Analysing the Common Conception that Power Requires Violence and Viceversa

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It is widely believed that power and violence form an interconnecting relationship in which one comes hand in hand with the other, for instance, to gain power, one needs to exercise violence, just as one needs violence in order to subdue it. As Mao once stated “power comes out of the barrel of a gun” (Arendt 1972, 113). This essay aims to question this common conception and its discourses. By firstly defining violence and power through the works of Marx, Weber and questioning their belief that violence and power are two of the same thing, and secondly by undergoing an analysis of their relationship through the works of Arendt, with the aim to show that violence and power are as Arendt believes, two very distinct concepts, and ones that lie at micro level, in the hands of the individual. The usefulness of this distinction and what it means to the study of the two concepts will also be discussed.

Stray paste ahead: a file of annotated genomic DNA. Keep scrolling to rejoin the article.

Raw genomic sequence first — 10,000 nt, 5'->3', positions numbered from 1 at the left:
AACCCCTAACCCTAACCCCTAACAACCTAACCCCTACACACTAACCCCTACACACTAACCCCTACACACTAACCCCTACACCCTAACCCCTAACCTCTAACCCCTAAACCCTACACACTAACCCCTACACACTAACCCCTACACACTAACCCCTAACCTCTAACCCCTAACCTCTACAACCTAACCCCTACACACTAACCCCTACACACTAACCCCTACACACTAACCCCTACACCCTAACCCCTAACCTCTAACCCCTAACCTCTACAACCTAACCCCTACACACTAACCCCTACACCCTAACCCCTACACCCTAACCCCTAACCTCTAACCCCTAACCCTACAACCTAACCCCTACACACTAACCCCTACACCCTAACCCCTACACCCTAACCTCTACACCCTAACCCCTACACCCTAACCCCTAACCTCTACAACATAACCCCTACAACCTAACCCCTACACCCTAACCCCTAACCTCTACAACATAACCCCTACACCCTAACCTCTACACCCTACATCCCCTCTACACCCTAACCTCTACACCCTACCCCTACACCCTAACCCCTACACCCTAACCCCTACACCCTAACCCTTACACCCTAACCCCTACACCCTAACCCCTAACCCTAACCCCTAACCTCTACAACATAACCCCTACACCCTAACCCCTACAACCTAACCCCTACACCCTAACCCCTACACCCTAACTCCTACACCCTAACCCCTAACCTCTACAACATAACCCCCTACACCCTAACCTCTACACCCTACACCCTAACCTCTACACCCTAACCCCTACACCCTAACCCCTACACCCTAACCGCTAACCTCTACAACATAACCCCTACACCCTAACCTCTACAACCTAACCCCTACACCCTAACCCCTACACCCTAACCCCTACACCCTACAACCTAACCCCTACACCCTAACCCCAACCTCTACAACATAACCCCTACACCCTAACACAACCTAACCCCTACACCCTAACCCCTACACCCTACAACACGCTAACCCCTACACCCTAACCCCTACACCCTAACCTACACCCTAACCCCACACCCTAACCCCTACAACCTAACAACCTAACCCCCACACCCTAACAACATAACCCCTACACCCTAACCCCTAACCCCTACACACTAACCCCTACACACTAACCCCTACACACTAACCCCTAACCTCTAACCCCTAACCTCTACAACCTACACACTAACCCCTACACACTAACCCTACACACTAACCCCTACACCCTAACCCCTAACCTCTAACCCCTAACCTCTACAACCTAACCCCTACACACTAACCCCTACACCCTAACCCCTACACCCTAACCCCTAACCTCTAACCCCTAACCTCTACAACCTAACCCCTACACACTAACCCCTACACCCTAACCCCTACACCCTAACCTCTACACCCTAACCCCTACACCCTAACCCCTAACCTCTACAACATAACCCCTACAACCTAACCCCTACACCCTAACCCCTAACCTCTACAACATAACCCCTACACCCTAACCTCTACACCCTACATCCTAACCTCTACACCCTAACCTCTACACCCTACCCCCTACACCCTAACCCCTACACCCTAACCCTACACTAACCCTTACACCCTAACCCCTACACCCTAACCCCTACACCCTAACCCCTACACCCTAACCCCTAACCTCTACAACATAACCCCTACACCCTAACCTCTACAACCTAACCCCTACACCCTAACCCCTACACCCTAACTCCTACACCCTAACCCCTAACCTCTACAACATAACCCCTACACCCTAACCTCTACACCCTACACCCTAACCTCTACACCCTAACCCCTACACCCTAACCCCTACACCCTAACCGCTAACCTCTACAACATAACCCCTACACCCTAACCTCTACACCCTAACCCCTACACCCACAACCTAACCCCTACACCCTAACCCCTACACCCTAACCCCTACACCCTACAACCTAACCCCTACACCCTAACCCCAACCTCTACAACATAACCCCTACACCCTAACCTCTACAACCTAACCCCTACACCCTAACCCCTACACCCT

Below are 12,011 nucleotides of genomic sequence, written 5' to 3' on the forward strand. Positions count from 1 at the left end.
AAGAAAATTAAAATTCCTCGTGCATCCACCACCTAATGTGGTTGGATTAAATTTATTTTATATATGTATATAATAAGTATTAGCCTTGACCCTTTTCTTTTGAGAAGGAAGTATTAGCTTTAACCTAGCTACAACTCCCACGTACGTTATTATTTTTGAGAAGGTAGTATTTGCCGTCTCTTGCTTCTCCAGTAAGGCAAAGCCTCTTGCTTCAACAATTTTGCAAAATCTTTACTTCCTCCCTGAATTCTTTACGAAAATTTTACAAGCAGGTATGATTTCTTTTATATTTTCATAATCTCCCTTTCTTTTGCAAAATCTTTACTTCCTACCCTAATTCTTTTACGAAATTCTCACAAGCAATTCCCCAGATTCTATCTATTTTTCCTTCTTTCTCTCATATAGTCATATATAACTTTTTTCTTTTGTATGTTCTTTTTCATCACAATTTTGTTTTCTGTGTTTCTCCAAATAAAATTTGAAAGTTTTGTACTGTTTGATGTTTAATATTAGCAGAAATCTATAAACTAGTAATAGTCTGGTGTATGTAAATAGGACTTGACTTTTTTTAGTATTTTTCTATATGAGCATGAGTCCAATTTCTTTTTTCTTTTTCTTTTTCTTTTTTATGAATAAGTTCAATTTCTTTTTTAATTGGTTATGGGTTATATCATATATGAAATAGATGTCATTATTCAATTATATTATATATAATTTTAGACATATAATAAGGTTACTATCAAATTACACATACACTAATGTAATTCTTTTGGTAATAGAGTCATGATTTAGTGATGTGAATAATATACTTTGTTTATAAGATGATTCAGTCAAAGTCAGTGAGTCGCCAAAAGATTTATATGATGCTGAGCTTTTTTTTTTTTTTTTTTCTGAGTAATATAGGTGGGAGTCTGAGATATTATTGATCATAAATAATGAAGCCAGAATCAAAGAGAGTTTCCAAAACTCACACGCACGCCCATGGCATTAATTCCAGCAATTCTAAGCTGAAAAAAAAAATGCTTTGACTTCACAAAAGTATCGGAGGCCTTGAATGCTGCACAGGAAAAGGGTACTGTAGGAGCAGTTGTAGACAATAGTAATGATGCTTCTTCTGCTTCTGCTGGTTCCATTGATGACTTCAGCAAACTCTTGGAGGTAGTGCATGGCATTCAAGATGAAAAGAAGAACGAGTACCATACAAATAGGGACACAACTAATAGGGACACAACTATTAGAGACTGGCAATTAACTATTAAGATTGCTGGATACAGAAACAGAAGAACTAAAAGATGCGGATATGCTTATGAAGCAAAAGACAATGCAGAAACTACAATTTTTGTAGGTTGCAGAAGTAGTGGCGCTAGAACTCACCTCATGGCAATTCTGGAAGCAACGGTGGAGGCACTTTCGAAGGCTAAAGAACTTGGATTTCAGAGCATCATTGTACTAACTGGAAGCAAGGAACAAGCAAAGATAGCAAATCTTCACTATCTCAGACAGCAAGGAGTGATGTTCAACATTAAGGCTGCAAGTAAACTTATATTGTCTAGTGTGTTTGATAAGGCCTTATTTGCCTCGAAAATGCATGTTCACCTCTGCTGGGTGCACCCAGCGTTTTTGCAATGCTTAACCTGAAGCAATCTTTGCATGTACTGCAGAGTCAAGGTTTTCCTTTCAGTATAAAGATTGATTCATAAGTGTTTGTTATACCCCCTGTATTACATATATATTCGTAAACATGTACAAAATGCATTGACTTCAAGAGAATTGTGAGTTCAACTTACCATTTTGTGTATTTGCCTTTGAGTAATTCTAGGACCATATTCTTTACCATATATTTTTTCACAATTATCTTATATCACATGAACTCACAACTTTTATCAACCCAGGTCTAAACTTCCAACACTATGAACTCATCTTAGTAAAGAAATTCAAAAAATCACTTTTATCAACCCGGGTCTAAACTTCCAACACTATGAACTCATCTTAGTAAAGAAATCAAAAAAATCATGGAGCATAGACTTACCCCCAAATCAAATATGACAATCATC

For the purpose of this essay it must be stated that in relation to the discussions of violence that reference is made not to individual or interpersonal act of violence such as domestic violence. But rather violence which is structured into society, in a way in which to organise, make change and influence society through either legitimate or illegitimate force, such as state violence, military violence, riot and protest. In the time that Arendt was writing On Violence (1970) evidence of all these forms of violence were heavily taking place, in the forms of the fallout from the Vietnam war, Anti-Colonial struggles of the then third world, immensely violent student revolts within Europe and the United States, the invasion of Cambodia at the hands of the United States and most notably the Cold war which involved the nuclear stand-off betw...

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